The key take-away here is read the fine print. That is especially true with RFP responses, large-value contracts and support agreements. Question everything that looks suspicious or calls for you to give up your rights.
If you aren't happy with the stated terms, try to negotiate better ones or perhaps it would be in your best interest to pick another vendor. The vendors insert certain language to protect themselves, even from their own negligence. The customer must take the same attitude or be left high and dry when the vendor points to a "get out of jail free" clause.
IPVMU Certified | 11/08/14 05:04am
I'm not suggesting they or anyone else will just roll over and accept conflicting terms, but if attorneys get involved then contract law takes over.
The purchase of goods is governed by the Uniform Commercial Code (UCC), and though it varies from state to state it does follow certain consistent rules. I won't bore anyone with the details, but if you're interested take a look at this page: http://www.thecontractsguy.net/2012/03/01/battle-of-the-forms-explained-using-a-few-short-words/
When a contract is created by action (goods are shipped and accepted but there isn't agreement on the terms) then UCC 2-207(3) kicks in. Between "merchants" (which most on here would qualify as), when that happens the conflicting terms are "knocked out" and replaced by UCC standard terms, which generally would be more favorable than the kind of terms presented in the OP's question.
Obviously this is something you'd need to run by a local lawyer, but that's the jist of how it would work.
Tony, good idea though given Streakwave's T&C's, they will likely argue that such verbiage is null and void, unless they countersign them.
IPVMU Certified | 11/07/14 07:33pm
Not to put too fine a point on it, but if you are submitting a P.O. you can put any verbiage you want on it, and if it's not too much of a red-flag it will generally be ignored by the vendor's sales clerk. This effectively modifies (or at least gives you a solid explanation for a judge) their prior T&Cs. Of course this doesn't help if it's an online click-thru form...
I have had the same problem with other contracts from manufacturers. I also think I am one of the rare individuals that reads these T&C. Although sometimes I don’t, with for example Apple or Microsoft, it really would be a take it or leave it with some companies.
I recently was presented a contract with a company in a different industry, which said if we (the company) decide to terminate this relationship, you have 90 days to liquidate your inventory and we will refer your customers to another vendor. There are frequently these one sided statements.
I can tell you with many companies you can negotiate changes to the T&M. It all depends on how much they want your business and your willingness to go someplace else if they won’t be more reasonable.
Jim, thanks for explaining. If those are your rules, those are your rules.
Ask Streakwave, in writing, to strike the indemnification clause then and see what they say.
Btw, Anixter US terms and conditions including a number of indemnification clauses. So does Ingram Micro's.
To extend your burning device scenario, what if the flames were due to a product defect and as the middle-man, the distributor was made aware of the defect and failed to act. Even as a distributor, they would carry responsibility. And, of course, we're all reading in the press now about exploding air bags and the responsibility of the middle-man (car companies) to act and protect their customers.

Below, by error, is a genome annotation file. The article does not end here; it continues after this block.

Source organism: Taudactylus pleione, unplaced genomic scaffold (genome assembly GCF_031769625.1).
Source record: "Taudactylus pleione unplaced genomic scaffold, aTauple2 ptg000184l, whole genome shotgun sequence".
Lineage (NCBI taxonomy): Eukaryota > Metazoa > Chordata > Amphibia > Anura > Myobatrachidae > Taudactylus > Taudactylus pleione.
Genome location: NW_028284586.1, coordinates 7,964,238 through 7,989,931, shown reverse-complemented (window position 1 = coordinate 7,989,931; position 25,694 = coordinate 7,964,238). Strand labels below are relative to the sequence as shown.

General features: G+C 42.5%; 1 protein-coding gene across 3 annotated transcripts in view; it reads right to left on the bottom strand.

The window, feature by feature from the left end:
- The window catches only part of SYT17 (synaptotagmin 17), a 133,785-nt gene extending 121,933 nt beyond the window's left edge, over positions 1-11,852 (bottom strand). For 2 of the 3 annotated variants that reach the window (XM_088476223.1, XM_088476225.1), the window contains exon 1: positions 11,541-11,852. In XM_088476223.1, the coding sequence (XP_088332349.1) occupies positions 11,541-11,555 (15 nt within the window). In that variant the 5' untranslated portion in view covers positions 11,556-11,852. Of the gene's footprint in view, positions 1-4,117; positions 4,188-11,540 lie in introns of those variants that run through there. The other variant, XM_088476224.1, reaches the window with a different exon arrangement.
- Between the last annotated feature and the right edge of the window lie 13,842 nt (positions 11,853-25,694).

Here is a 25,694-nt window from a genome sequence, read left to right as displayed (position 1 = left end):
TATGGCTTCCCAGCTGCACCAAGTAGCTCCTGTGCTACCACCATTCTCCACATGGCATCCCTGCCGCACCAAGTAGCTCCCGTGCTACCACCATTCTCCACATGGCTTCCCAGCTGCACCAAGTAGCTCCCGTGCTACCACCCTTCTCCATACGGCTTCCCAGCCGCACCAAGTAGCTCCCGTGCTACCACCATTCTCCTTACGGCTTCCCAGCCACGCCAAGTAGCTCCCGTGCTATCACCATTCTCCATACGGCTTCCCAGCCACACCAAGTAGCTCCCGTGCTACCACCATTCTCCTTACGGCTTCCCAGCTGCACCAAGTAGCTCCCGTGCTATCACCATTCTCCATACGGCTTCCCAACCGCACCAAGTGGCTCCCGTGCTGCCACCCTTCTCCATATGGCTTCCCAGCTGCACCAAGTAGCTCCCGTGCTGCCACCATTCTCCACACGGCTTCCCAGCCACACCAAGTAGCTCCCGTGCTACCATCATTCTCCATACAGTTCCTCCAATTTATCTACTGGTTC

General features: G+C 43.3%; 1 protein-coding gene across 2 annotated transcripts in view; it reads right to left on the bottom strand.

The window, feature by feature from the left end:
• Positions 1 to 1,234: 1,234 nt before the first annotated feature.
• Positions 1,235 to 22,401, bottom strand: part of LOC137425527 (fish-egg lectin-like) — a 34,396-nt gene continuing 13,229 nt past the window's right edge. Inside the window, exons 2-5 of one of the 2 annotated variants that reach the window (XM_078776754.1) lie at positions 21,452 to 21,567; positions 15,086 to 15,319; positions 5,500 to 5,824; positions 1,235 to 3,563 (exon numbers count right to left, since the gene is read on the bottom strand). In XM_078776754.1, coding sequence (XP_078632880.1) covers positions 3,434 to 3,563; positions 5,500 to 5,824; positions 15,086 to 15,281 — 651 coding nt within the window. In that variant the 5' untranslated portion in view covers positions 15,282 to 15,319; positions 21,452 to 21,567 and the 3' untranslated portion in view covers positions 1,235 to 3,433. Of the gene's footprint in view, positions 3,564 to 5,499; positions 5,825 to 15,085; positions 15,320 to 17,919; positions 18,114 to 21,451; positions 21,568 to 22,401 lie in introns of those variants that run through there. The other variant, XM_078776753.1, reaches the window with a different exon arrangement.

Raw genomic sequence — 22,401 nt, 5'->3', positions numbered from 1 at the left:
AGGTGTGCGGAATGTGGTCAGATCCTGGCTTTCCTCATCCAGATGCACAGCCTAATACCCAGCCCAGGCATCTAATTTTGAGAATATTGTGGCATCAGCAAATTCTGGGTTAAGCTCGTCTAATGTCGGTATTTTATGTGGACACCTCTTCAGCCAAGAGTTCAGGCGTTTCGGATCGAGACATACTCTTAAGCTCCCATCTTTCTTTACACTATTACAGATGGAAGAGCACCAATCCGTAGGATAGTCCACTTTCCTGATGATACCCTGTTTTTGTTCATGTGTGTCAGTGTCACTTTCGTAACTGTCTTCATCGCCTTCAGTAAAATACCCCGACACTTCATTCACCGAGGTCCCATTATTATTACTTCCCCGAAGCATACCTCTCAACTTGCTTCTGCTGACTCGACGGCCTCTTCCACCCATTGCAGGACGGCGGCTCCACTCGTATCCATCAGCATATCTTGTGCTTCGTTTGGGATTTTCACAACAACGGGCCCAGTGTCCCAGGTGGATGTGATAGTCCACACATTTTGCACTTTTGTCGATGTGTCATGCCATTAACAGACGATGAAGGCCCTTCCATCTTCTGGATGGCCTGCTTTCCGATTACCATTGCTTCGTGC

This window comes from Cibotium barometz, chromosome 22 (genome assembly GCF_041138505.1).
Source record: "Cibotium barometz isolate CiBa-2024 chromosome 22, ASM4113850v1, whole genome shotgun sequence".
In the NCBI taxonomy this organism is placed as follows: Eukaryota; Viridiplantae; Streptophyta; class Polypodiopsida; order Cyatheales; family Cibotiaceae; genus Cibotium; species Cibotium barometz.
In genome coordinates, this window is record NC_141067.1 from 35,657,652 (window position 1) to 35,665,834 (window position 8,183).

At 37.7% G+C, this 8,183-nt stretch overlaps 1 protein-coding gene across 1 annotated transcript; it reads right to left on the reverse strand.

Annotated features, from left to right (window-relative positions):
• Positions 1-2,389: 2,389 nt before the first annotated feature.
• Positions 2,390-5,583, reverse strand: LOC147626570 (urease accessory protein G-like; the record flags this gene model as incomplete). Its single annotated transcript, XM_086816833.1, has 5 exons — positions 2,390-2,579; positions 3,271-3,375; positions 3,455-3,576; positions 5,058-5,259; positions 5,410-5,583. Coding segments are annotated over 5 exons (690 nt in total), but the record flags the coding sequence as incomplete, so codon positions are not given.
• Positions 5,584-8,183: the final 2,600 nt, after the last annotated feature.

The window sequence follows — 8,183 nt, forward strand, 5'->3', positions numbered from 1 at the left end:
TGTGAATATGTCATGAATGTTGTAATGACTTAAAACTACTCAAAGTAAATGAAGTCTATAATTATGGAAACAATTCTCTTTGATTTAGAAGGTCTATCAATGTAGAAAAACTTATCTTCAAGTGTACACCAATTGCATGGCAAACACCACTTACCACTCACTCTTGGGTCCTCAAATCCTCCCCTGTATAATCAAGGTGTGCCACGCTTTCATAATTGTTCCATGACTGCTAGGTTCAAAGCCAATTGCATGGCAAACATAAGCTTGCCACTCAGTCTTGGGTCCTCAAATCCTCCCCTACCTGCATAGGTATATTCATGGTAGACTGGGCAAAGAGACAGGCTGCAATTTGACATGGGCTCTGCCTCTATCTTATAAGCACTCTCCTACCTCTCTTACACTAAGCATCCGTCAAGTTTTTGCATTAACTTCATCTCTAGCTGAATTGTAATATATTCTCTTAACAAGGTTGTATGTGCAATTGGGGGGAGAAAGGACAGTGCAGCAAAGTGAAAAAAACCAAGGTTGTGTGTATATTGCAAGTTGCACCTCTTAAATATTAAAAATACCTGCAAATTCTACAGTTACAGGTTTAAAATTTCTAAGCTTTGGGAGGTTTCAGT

I work for the University of California and one of the rules of the Regents is that we are never permitted to indemnify against 3rd party claims. Ever.
I'm sure that Jon is right that judges often strike down contract terms that are eggrecious. But you may be setting yourself toward an up hill battle to agree to something and count on a court to fix it unless it is something that is entirely settled like slavery.
Thanks for your thoughts.
Pro Focus LLC | 11/07/14 01:07am
Even if you click through and buy something from a company with unreasonable T&Cs doesn't mean it's legal and binding in court. I'm not saying it's the case here, but in general, a company cannot absolve themselves of all liability no matter how they word it. A judge or jury may not agree with the terms and rule how they see fit.
Thanks for sharing.
Paragraph 1 did not really concern me. The portion you excepted, the way I read it, means that the terms in conditions listed there (paragraphs 1 to 21) are all of them. It seems reasonable that they don't want people to say 'hey you told me on the phone that I'd get half off or I don't need to pay for 1 year'. This way, paragraph 1 makes it explicit that any term not listed in that document needs to be explicitly put in writing as they say later in the paragraph: "Customer expressly agrees Streakwave will not be bound by any terms and conditions set forth by Customer unless previously agreed to by Streakwave management in writing."
As for paragraph 11, here it is:
"Customer agrees to indemnify and hold Streakwave and its officers, directors, servants, employees, agents and advisors harmless from and against any and all claims, damages, costs, expenses (including, but not limited to, reasonable attorneys' fees and costs) or liabilities that may result, in whole or in part, from any third party using the Products provided under this agreement. Any defense provided hereunder shall be by counsel of Streakwave's choice."
This seems fairly reasonable and commonplace. They are a distributor, not the manufacturer. If something goes wrong with the product. A radio bursts in to flames and burns down the end user's building, Streakwave is making sure you cannot sue them. You could, of course, sue the manufacturer, unless they make you sign similiar terms and conditions :)